The People's Bank of China must choose between preserving domestic price stability and defending the yuan's fixed exchange rate as it is not possible to hit both targets at once, an adviser to the central bank said on Sunday.
In order to defend the exchange rate, the central bank has to buy foreign exchange flowing into China every day, Zhou Qiren, a newly appointed academic member of the PBOC's monetary policy committee, told a forum.
That leads to an excessive supply of base money, and that has been a problem for China since 2003.
Zhou, who heads the prestigious China Center for Economic Research at Peking University, said China's exchange rate regime was the root cause of the country's economic problems, and had yet to be addressed.
You can't ask central bank to look after both price stability and exchange rate stability -- there should be a distinction between the two, he said.
Zhou said the current practice of getting the central bank to issue yuan to buy dollars masked the real cost of holding down the exchange rate.
China's central bank is not only the lender of last resort but also the ultimate buyer of foreign exchange. It is paying the highest price to maintain so-called exchange rate stability, he said.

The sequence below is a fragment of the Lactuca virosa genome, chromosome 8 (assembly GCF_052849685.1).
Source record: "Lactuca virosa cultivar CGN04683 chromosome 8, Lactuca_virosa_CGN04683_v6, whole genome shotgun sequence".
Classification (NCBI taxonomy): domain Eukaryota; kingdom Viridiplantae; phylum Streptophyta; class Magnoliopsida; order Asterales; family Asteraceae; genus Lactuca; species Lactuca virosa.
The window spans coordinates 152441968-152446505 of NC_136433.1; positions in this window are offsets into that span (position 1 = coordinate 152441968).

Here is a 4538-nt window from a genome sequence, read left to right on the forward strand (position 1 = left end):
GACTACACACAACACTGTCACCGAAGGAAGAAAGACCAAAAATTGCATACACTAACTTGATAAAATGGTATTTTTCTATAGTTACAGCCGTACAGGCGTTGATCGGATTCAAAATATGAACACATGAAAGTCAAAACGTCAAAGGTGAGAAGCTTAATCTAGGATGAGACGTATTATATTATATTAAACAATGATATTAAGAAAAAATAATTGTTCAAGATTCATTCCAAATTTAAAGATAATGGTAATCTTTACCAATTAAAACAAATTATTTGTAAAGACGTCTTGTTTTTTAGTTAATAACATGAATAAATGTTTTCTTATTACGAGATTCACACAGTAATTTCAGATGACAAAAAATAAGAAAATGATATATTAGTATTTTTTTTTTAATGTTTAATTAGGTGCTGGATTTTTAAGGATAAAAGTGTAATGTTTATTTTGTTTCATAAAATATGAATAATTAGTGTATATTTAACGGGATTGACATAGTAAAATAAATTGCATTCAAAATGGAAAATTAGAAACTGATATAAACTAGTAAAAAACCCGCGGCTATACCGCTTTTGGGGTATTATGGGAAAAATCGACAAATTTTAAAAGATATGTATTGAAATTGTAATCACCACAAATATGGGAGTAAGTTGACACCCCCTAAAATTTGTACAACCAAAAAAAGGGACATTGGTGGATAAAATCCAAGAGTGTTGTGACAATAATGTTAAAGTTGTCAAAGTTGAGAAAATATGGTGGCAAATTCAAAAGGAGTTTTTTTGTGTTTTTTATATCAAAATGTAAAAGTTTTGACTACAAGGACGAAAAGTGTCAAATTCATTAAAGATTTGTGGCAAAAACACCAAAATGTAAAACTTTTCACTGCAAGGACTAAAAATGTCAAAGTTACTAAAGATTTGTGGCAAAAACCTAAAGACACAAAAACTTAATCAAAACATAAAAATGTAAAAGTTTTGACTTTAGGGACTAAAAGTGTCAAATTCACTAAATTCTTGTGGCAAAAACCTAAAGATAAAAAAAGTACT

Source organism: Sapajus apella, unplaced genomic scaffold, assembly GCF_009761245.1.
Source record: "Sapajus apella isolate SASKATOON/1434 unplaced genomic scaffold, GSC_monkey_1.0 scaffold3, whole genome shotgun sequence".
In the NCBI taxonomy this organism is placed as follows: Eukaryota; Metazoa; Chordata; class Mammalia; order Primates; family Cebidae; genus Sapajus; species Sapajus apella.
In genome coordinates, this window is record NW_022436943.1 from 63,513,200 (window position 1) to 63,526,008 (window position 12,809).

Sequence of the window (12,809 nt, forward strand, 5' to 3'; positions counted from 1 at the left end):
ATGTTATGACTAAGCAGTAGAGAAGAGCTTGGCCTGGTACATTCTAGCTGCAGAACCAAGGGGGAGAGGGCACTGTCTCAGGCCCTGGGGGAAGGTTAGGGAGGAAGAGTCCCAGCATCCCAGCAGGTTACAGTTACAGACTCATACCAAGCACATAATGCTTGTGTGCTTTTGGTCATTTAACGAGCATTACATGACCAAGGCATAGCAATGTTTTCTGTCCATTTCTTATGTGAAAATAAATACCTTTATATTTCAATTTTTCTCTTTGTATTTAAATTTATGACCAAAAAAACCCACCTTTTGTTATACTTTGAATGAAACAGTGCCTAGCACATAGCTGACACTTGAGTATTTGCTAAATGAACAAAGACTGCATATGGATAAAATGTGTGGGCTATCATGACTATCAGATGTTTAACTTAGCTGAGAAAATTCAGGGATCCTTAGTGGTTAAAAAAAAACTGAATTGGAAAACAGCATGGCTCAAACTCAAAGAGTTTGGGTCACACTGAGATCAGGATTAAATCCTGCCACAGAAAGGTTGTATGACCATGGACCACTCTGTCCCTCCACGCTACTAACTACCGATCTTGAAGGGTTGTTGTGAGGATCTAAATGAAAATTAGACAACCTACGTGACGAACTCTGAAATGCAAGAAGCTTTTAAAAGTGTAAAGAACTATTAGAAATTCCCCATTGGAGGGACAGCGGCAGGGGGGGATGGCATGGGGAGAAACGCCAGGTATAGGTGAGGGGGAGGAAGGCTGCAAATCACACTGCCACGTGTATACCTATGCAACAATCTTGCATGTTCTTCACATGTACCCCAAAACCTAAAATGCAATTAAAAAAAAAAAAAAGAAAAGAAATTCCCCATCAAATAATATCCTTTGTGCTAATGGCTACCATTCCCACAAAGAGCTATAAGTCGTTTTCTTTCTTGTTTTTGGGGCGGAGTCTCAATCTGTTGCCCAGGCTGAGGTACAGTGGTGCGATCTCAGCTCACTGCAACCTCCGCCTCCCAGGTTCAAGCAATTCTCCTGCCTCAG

To avoid excessive money supply growth stemming from central bank intervention, Zhou said China should use fiscal revenues to buy foreign exchange flowing into the country if it wanted to maintain a stable exchange rate.
He said priority should be given to avoiding excessive money-printing in order to maintain the yuan's internal value.
That is more important than anything. It is in China's long-term interest and the interest of the Chinese people.
Zhou, who urged China to make bolder market-oriented reforms on the exchange rate and interest rates, said he was speaking as an academic. He was blunt in his assessment of the influence of the PBOC panel he had just joined.
To my understanding, the monetary policy committee is just an advisory body rather than a decision-making one. It does not decide any monetary policy. It is just a forum for discussion with four meetings a year, Zhou said.
Please don't think that, since I am a committee member, what I say here will have an impact on monetary policy, he added.
The PBOC is just one arm of the State Council, the top administrative organ. Major political decisions such as a change in the currency regime are taken by the leadership of the ruling Communist Party and executed by the State Council.
As to whether the central bank in China can make a final decision on monetary policy, anybody with common sense knows the right answer, Zhou said.
(Reporting by Zhou Xin and Alan Wheatley; Editing by Jonathan Hopfner)